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Júnior (September 10, 1943 Manila-April 15, 2014 Torrelodones) otherwise known as Antonio Morales Barretto, Antonio Morales, Antonio Barreto Morales Jr., Juan y Junior, Los Brincos or Junior was a Spanish singer, actor and singer-songwriter. He had three children, Shaila Dúrcal, Carmen Morales and Antonio Morales.

Júnior rose to fame during the 1960s as part of the pop group Los Brincos, which had hits such as "Flamenco" and "Mejor". After leaving Los Brincos, Júnior pursued a successful solo career, releasing several albums and singles that showcased his versatile vocal range and wide-ranging musical talents. He also appeared in various films and television shows, including the popular Spanish TV series "Farmacia de Guardia". Additionally, Júnior was known for his philanthropic work, supporting various charities related to education and the arts. His legacy as one of Spain's most beloved and influential pop icons continues to inspire generations of musicians and fans alike.

He died in natural causes.

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Fernando Manzaneque

Fernando Manzaneque (February 4, 1934 Campo de Criptana-June 5, 2004 Alcázar de San Juan) was a Spanish personality.

Fernando Manzaneque was a renowned Spanish artist with a diverse body of work that included painting, sculpture, and engraving. He was mostly recognized for his surrealist artworks that were displayed in several exhibitions throughout Spain, Europe, and North and South America. After receiving his education in Madrid and Paris, Manzaneque became a professor of Fine Arts at the University of Madrid, where he taught for several years. He was the recipient of numerous awards during his lifetime, including the Order of Fine Arts and Letters of France, and the Medal for Fine Arts of Castilla-La Mancha. In addition to his artistic career, Manzaneque was also a writer, poet, and essayist.

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Esteban March

Esteban March (April 5, 1590 Valencia-April 5, 1660) was a Spanish personality.

He was a renowned painter and one of the few Valencian artists of the 17th century to achieve fame beyond his hometown. March was known for his outstanding skills in painting religious scenes and portraits. He studied under the prominent artist Francisco Ribalta and later established his own studio in Valencia. His works were characterized by their vivid colors, intricate details, and striking realism, which made them highly sought after by aristocrats and church officials. March also served as a teacher and mentor to many aspiring artists, passing on his techniques and knowledge to future generations. Today, his paintings are treasured as some of the finest examples of Baroque art in Spain.

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Pedro Rodriguez de Miranda

Pedro Rodriguez de Miranda (April 5, 1696-April 5, 1766) was a Spanish personality.

He is known for his contributions to the Spanish Navy, where he served as a Rear Admiral for many years. Born in the province of Murcia, Rodriguez de Miranda began his naval career at a young age and rose through the ranks quickly. He participated in several important naval battles, including the Battle of Cape Passaro in 1718, where he distinguished himself for his bravery and tactical skill.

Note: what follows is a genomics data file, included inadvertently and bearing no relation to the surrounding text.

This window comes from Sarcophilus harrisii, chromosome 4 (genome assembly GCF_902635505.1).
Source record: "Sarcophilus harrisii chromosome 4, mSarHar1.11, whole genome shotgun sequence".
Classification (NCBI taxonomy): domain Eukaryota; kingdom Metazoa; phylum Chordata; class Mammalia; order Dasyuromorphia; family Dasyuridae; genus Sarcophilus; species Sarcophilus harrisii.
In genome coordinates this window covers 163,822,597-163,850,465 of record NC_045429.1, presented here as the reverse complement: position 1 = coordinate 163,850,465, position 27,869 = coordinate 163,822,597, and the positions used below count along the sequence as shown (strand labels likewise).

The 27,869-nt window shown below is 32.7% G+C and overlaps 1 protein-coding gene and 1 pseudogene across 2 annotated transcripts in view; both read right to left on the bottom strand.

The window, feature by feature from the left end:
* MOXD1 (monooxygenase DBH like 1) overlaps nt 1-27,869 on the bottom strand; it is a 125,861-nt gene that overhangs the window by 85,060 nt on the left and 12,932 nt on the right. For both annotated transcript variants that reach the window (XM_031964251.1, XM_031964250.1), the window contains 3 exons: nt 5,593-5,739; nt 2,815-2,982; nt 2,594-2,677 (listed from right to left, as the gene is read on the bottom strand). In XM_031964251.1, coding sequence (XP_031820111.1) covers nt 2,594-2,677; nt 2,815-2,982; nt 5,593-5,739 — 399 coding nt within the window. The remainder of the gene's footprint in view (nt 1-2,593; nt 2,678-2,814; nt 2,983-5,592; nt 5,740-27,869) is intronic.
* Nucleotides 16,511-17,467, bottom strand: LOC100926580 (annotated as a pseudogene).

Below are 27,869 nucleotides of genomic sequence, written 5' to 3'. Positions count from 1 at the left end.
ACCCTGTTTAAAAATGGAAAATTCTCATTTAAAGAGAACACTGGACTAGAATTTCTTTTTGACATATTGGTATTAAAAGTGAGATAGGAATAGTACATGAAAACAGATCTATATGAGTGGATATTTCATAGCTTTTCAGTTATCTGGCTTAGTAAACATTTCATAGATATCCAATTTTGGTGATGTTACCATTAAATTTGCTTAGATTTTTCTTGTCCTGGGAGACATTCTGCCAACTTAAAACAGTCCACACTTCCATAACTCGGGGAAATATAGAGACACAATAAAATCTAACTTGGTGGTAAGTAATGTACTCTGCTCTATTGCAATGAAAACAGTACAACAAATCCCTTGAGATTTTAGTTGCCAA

Throughout his career, Rodriguez de Miranda held various positions of leadership within the Spanish Navy, and was instrumental in implementing several reforms aimed at improving the efficiency and effectiveness of the fleet. In addition to his naval career, he was also a notable patron of the arts, and supported many musicians, painters, and writers throughout his life.

Rodriguez de Miranda passed away on his 70th birthday, leaving behind a legacy as one of the most important naval figures in Spanish history.

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Santiago Rusiñol

Santiago Rusiñol (February 25, 1861 Barcelona-June 13, 1931 Aranjuez) a.k.a. Santiago Rusinol was a Spanish writer.

In addition to being a writer, Santiago Rusiñol was also a painter, playwright, and set designer. He was a key figure in the Catalan Modernisme art movement, which sought to incorporate local Catalan culture with new European artistic influences. Rusiñol's works often focused on the themes of introspection, morality, and societal norms. He was also a close friend and collaborator of several prominent Spanish artists, such as Pablo Picasso and Ramón Casas. Rusiñol's legacy continues to live on through the many museums and cultural institutions dedicated to his work throughout Spain.

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María de Zayas

María de Zayas (September 12, 1590 Madrid-April 5, 1661 Madrid) also known as Maria de Zayas, María de Zayas y Sotomayor or Maria de Zayas y Sotomayor was a Spanish writer.

She is known for her works of fiction which explored gender and power dynamics in Spanish society during the 17th century. Some of her most famous works include "Novelas amorosas y ejemplares" (Amorous and Exemplary Tales) and "Desengaños amorosos" (Disenchantments of Love). Despite being a woman and writing during a time when women were not encouraged to express themselves artistically, Zayas was able to gain recognition and success for her writing. She was considered one of the most important Spanish writers of her time and was admired by fellow writers such as Lope de Vega and Tirso de Molina.

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José Patiño

José Patiño (April 11, 1666-November 3, 1736) also known as Jose Patino was a Spanish personality.

He served as a key advisor and minister to King Philip V of Spain during the early 18th century. Patiño was instrumental in modernizing the Spanish navy and improving the country's economy. He also played a crucial role in negotiating the Treaty of Vienna in 1725, which helped secure Spain's position in Europe. Patiño's legacy is seen as both positive and negative, as he is credited with transforming Spain into a modern state, but also accused of consolidating power to himself and limiting the king's authority. Despite this, Patiño remains an important figure in Spanish history and his contributions continue to be studied and debated by scholars today.